This is when the US Census Bureau replaced the data format with Topologically Integrated Geographic Encoding and Referencing (TIGER) in 1990.
Topology is key for TIGER data
TIGER GIS data interlocks as a single physical file. It integrates the geometry of spatial features with its associated attributes. Data connects to points. Points connect to lines. And lines connect to polygons.
Topology is the mathematical language that relates states, counties, and census tracts with real-world features. For example, it connects with transportation and hydrological networks. Topology ensures structure and accurate geographic data without any gaps or overlaps.
When there are inconsistencies between TIGER data and other data, there are topological data requirements in TIGER. There are relationships between features with everything integrated as a single layer. When TIGER makes a change to one feature, it has a topological rule that requires a change to another feature. This is why it’s difficult for TIGER to use individual layers from the government and update data sets. Although topological rules slow down updates to TIGER GIS data, it guarantees quality control.
Past, Present and Future of TIGER Data
The US Census Bureau improves TIGER GIS with new updates every year. For example, the 2020 census will bring new advancements. Here are some of the ways the US Census Bureau is finding smarter ways serving TIGER GIS data:
1. Web Feature Service: TIGERWeb is a Web Mapping Service (WMS). In short, a WMS shows cached tiles over the internet. When you request a map, the server sends you pieces of that map in images for pre-determined tiles. A Web Feature Service allows you to ingest over the internet as lines, points, polygons. Users can edit GIS data using a WFS. This is how TIGER’s online web interface may change in the future.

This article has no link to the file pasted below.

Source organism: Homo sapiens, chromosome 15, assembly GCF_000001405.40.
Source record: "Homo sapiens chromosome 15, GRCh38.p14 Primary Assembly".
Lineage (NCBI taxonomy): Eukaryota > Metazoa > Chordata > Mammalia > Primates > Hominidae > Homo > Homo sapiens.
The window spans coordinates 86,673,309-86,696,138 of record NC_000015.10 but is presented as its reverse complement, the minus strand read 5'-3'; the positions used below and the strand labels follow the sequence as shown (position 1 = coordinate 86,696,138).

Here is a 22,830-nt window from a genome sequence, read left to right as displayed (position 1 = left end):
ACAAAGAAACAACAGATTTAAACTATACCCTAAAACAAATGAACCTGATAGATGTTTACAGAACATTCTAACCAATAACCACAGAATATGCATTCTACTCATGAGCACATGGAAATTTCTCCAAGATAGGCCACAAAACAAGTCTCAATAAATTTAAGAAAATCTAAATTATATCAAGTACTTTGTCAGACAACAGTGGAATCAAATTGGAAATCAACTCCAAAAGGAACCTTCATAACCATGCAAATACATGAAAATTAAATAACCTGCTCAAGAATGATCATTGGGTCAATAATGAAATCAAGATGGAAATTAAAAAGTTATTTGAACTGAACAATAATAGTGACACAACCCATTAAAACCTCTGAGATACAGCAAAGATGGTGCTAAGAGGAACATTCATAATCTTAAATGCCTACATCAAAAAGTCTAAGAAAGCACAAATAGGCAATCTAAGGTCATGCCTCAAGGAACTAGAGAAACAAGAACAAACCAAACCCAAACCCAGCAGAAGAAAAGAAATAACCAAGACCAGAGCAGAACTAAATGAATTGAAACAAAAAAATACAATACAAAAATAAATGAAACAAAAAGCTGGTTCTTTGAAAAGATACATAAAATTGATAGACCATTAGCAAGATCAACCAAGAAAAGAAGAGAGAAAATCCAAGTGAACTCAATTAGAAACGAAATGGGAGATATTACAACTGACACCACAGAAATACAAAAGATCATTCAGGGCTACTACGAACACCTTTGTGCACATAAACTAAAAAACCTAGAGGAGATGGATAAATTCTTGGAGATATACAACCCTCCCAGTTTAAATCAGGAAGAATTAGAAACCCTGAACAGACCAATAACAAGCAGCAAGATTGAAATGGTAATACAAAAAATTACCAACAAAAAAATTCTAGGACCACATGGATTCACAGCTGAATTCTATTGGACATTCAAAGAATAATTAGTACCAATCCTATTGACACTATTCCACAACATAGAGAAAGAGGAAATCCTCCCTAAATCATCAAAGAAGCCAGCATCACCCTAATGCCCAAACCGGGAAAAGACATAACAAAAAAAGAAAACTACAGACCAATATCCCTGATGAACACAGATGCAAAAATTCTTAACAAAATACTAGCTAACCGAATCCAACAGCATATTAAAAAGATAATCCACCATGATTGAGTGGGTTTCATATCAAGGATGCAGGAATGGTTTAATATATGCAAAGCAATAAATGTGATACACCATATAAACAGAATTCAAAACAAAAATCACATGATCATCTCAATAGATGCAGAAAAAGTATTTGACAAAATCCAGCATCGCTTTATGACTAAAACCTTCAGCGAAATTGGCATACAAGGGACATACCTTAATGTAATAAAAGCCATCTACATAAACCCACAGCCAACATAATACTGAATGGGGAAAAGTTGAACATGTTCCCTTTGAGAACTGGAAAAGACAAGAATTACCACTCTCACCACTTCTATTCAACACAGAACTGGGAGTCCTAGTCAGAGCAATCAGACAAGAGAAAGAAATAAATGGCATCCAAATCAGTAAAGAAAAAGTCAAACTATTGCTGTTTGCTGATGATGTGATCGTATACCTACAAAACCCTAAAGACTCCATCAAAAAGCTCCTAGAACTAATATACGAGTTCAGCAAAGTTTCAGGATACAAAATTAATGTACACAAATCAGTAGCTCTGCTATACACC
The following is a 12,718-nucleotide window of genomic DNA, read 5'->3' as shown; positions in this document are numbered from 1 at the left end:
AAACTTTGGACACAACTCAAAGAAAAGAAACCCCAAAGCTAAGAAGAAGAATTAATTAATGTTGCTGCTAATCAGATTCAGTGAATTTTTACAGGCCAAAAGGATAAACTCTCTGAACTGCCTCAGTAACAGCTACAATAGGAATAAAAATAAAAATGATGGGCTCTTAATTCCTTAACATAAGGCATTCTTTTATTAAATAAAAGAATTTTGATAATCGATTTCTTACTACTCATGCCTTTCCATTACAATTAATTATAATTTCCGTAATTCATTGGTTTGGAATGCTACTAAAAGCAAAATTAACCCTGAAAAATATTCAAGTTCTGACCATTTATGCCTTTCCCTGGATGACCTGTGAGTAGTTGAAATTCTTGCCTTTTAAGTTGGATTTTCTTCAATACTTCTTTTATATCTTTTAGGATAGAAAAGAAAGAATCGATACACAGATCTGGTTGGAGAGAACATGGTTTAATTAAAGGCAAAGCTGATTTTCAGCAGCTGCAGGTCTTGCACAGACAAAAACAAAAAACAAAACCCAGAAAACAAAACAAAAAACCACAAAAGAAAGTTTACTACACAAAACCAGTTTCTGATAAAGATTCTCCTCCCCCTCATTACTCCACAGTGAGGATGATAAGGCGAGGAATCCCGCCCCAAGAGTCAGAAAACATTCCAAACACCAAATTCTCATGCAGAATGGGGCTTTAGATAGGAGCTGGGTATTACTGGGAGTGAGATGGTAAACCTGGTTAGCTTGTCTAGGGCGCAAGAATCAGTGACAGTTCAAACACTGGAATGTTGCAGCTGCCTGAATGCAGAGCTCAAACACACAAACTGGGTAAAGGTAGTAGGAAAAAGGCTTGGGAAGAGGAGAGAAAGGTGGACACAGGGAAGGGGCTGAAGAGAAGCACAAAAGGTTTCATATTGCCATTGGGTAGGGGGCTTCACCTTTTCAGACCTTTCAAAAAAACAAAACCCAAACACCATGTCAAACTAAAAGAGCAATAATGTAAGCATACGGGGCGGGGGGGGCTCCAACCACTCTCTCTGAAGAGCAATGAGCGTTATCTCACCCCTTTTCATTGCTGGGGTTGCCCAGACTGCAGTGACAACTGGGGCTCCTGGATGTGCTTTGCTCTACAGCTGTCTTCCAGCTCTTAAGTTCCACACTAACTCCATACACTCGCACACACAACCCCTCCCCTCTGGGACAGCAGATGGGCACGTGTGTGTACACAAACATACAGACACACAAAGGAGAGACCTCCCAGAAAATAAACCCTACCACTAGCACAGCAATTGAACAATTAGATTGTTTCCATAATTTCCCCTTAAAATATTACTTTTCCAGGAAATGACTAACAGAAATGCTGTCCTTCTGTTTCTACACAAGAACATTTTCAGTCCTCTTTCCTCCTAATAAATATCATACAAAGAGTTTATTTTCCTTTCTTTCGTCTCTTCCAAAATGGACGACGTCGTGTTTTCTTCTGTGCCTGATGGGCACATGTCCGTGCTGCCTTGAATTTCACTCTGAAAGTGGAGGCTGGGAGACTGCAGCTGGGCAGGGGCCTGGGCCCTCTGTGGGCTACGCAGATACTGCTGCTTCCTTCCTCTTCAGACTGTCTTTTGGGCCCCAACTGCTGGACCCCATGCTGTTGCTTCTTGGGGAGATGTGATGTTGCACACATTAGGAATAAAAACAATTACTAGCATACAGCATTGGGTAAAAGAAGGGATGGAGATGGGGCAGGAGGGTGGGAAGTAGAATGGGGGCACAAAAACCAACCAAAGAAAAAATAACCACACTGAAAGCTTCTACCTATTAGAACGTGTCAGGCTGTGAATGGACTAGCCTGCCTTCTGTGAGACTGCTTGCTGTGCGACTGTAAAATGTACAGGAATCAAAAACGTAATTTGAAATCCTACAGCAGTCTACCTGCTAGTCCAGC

2. Quicker Updates: It’s a lengthy process for TIGER to update datasets with local government because of the topological relationships between other layers. It has to adjudicate differences when new features are integrated into TIGER data. TIGER hopes to receive updates and improve their data continuously using local governments feature additions.
3. Accuracy Improvements: The US Census Bureau improves its GIS data every year. Accuracy, up-to-date, and timely information is essential to TIGER GIS data. Some of the ways accuracy will be improved is through better geocoding and address locations.
What is FIPS?
FIPS stands for Federal Information Processing Standard. It is a code used to define political or physical features in the United States. It was created because it could be used as a unique identifier in data processing.
There are FIPS for each state and county. FIPS county codes are 5-digit federal information processing standard code which uniquely identifies county and county-equivalent in the United States.
The first two digits are the state code and the last three digits are the county code. FIPS 6-4 was replaced with INCITS 31:2009.
The primary mission of the Census Bureau is to conduct the U.S. Census every ten years. A big reason for this is because the US House of Representatives seats are allocated based on state population
Over the last half-century TIGER GIS data has revolutionized the way it captures census data.
Not only can we estimate area and census tract data with ease, but the data can also be mapped, analyzed, and stored efficiently.
For more information: Esri TIGER Story Map